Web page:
The retro revival’s still in full swing

The room design from Scion shows some classic features of the retro look.
The room design from Scion shows some classic features of the retro look.

SOUTHSEA GREENHOUSE: Enjoying an early harvest

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Having just come back from two major trade fairs for furniture and home accessories, I can confirm that the retro revival is still going strong and continues to be one of the looks for 2013.

The term retro refers to the post-war period of the 1950s through to the 1970s. This period saw some of the biggest changes in thinking, fashion, music and lifestyle that we will ever experience and the trends in home furnishings reflected this.

There had been shortages of everything during the Second World War and the period immediately after the war even saw furniture rationing!

Government-designed and approved Utility Furniture was reserved for newly-weds and those who had been bombed during the war. It was practical and functional but lacked style.

The government was keen to encourage a feeling of post-war recovery and the Festival of Britain in 1951 was an event aimed at promoting the country’s cultural, artistic and scientific successes.

Interestingly, Ercol which is one of the UK’s oldest furniture companies, was involved in the government Utility Furniture scheme and also the Festival of Britain and is one of the major style influences of the present day revival.

Ercol and G Plan, whose routes go back to this period, are dusting off their archive designs and re-

inventing them for the modern consumer.

As the country recovered after the Second World War, it is little wonder that people wanted to express themselves, and the development of home style became intertwined with fashion .

The 50s furniture saw utility giving way to classic design – curved edges on sideboard and table tops, kick out tapered legs on coffee tables and sideboards and simple straight lines on sofas. Colours were quite muted with beige, brown, olive and mustard the norm.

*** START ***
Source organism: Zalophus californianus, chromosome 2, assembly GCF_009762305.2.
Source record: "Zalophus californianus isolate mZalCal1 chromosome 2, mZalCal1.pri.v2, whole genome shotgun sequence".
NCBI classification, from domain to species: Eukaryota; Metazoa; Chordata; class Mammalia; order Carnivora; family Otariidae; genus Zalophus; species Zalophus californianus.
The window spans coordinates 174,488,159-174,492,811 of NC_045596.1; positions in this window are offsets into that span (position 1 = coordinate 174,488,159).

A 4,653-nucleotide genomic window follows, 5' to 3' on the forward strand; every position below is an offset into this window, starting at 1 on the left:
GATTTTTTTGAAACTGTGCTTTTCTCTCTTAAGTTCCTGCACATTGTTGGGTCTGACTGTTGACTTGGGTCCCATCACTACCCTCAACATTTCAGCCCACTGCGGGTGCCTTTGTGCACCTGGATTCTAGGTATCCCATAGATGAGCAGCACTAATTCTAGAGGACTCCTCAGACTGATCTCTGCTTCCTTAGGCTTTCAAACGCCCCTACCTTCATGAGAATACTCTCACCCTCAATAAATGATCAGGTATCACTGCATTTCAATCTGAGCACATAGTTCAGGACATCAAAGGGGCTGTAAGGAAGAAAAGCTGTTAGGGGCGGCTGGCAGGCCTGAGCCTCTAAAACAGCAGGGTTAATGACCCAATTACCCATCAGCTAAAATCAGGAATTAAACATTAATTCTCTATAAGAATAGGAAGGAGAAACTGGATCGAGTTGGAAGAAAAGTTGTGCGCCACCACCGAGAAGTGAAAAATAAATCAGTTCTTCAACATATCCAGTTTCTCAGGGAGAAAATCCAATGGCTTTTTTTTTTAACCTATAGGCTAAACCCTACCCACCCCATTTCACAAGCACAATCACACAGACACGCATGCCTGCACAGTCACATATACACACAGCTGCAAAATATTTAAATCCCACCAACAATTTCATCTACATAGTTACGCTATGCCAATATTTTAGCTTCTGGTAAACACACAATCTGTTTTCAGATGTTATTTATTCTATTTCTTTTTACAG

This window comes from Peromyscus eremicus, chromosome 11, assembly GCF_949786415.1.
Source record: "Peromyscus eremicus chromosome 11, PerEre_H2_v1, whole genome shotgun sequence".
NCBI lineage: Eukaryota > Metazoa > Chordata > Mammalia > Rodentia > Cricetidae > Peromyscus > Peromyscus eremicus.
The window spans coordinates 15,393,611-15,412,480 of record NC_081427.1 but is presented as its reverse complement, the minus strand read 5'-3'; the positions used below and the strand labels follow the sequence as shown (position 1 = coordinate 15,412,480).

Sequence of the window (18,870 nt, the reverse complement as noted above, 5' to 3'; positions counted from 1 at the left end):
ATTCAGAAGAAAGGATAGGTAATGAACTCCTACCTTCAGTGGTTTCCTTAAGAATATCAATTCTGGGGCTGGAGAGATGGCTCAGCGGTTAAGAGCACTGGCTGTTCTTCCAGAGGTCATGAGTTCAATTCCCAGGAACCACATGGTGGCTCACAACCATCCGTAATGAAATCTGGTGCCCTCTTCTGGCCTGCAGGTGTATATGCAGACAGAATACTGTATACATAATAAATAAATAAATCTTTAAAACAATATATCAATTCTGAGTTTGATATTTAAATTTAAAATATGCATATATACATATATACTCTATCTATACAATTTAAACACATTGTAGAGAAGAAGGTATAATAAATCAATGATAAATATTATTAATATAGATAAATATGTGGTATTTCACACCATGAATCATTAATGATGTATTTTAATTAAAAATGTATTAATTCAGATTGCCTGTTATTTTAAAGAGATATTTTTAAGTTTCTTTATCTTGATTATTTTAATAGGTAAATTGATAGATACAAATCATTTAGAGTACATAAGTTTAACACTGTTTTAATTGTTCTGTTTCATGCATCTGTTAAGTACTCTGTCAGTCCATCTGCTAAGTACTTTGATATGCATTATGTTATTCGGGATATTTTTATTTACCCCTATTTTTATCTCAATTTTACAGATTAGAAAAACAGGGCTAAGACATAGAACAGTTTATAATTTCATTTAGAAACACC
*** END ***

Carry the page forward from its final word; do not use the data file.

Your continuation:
In the 60s, living style became more open plan as homes became better heated and new materials like Formica, plastic and glass started to creep in.

As people travelled more, influences in home furnishings became more global, so colour palettes from India and Morocco started to inform the 70s; brown, avocado and burnt orange were the new groovy colours (for those of us who lived through this period, I’m not sure we’ll ever forgive the avocado and burnt orange bathroom suites we were forced to live with!).

The 70s saw big patterns, lots of chrome, plastic, bean bags, shag pile rugs, velvet and vinyl.

The retro revival we see now is a melting pot of these ideas. Some designers like Orla Kiely have drawn their designs and colours from the 70s, while fabric and wallpaper companies like Scion would look more to the 60s for their colours.

As with everything, you don’t have to slavishly adhere to every style feature of the retro look but you may well find that some of the iconic designs and features of this period simply filter into your home furnishings.

Simone and business partner Jane Patterson run The Interior Trading Co in Marmion Road, Southsea. For further information visit interior-trading.co.uk